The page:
Boxer uprising: How three generations of one family have changed the way we think about food

Three years ago, a boarded-up shop occupied this now-thronging corner of the square. Its owner, who had stoically seen the area was fought over by squatters and developers, had retired; the squatters won and created a peaceful network of streets abundant with greenery and a mildly eccentric personality. Into this scene stepped Charlie, with no retail experience but an abiding passion for Italian produce and a fan of the square, after soaking up the atmosphere from the Bonnington Café opposite. He, with his friend Luigi – whose own family had closed their deli not far away – decided to create their own shop. “I have a very strong dislike of expensive food shops and that whole Borough Market thing – the effect where quality translates into high prices and exclusivity,” says Charlie now. “People can feel excluded from the food revolution going on.”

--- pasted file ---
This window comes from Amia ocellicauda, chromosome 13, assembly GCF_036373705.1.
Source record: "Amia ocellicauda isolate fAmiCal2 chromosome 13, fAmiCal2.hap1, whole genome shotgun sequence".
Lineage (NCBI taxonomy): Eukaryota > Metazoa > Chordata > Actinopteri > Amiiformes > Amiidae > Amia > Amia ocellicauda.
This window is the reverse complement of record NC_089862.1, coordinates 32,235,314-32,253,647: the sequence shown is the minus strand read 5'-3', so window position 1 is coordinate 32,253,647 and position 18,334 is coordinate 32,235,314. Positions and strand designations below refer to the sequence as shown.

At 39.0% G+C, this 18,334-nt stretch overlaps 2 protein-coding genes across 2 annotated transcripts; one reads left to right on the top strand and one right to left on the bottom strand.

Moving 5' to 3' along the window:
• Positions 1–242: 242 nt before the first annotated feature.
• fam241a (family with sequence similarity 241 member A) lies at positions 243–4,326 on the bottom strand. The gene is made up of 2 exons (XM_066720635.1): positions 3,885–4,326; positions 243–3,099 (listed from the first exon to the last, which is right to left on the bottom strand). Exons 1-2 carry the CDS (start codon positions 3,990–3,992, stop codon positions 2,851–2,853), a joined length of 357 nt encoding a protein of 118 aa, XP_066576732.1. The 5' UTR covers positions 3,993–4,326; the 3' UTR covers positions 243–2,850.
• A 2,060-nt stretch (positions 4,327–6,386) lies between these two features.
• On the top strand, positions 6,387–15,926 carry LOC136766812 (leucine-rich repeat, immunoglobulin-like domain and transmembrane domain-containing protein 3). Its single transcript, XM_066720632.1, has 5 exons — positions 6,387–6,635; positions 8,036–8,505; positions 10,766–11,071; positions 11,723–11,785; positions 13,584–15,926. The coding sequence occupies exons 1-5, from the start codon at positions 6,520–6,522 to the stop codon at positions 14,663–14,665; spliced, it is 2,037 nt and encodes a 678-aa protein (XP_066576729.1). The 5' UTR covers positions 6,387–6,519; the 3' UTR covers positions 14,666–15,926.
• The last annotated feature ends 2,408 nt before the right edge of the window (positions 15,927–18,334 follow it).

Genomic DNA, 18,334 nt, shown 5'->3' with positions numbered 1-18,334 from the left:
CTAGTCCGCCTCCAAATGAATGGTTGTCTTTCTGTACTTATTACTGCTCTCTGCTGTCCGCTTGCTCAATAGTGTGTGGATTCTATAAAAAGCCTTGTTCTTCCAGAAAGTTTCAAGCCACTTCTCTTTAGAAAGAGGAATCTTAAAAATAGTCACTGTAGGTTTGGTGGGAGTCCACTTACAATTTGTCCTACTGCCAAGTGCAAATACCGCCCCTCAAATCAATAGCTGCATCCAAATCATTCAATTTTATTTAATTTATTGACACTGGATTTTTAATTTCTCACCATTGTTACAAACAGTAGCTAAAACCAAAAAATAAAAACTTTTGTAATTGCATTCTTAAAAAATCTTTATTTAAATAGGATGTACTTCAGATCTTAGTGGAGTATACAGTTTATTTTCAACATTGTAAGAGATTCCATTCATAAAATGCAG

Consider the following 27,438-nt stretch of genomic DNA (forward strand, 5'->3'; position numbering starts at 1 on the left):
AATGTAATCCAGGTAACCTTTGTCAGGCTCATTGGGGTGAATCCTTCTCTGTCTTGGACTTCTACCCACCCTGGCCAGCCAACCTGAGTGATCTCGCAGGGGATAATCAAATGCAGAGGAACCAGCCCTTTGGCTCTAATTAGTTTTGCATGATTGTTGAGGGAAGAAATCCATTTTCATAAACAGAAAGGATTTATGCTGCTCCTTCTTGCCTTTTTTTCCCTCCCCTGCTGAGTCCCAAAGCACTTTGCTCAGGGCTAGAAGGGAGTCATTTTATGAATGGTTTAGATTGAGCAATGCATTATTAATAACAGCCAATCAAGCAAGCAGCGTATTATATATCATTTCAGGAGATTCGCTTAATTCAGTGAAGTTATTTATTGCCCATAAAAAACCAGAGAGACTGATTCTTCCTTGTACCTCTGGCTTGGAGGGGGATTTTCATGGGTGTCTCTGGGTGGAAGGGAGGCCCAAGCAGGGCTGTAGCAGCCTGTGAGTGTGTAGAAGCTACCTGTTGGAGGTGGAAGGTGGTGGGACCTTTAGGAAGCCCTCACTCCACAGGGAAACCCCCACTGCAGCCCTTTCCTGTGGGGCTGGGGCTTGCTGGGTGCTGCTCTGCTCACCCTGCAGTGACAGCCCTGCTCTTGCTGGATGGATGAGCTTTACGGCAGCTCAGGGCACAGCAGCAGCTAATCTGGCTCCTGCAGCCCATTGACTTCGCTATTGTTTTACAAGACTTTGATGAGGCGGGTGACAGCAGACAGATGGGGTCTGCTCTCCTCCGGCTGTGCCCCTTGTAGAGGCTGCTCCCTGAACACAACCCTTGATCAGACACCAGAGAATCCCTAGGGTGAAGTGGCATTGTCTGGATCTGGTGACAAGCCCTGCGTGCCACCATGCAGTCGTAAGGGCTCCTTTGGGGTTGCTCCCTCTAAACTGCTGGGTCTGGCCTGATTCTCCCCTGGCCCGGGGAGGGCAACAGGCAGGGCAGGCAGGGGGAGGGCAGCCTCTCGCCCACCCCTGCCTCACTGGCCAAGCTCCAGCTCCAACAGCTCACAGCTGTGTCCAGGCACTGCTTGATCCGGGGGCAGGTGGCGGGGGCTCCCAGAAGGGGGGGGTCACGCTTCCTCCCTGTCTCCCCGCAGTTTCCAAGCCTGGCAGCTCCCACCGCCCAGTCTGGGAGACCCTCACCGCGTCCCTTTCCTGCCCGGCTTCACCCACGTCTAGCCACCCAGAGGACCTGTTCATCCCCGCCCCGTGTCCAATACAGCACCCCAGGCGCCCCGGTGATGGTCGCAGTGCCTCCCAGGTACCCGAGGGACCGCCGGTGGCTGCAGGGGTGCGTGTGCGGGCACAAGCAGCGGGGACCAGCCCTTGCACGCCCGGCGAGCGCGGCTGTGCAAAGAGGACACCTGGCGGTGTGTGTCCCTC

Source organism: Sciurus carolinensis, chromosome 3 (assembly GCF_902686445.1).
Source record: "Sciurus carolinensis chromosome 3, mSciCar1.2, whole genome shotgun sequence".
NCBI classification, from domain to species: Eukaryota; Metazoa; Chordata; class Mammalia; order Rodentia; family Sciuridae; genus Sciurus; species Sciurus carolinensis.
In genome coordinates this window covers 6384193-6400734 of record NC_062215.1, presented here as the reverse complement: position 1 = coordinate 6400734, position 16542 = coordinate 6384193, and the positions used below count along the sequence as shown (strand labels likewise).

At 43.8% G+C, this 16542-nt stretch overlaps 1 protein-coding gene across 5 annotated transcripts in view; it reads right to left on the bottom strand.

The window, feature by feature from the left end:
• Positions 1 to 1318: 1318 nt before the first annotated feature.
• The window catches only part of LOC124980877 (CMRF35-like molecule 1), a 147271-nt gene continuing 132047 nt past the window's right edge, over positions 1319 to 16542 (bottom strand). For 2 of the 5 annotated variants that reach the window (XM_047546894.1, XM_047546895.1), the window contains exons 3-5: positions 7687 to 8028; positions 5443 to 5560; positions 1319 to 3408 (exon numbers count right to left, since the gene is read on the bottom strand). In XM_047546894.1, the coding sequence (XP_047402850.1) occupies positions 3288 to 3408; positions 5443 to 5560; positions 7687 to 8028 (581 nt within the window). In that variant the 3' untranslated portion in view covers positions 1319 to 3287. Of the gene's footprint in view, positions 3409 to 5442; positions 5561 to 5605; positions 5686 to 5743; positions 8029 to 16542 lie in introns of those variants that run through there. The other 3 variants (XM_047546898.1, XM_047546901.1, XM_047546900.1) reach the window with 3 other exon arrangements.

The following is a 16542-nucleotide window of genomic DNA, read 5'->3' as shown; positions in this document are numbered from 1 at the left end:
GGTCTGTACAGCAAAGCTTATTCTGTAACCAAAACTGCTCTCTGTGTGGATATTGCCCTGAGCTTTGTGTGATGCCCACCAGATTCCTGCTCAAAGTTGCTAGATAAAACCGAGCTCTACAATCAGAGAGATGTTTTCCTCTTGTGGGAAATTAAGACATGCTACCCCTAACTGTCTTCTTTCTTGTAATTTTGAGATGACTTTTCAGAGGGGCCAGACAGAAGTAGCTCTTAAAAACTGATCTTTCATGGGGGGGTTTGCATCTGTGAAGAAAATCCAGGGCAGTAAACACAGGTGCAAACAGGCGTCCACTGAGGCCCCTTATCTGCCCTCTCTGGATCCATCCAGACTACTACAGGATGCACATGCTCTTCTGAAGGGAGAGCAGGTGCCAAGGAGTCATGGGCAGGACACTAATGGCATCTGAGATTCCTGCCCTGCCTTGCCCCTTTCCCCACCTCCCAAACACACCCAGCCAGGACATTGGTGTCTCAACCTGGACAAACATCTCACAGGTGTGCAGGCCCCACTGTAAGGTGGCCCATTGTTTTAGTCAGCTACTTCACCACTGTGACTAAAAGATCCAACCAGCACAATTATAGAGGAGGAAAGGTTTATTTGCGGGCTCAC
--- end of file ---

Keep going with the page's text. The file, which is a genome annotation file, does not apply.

They don’t at Italo. The shop stocks essentials and store-cupboard basics (unusual and good-quality brands, often Italian), along with wine, Rococo chocolates (owner Chantal Coady was once a Bonnington activist) and treats including Gelato Delight ice-creams – worth a detour alone.

via Boxer uprising: How three generations of one family have changed the way we think about food – Features, Food & Drink – The Independent.

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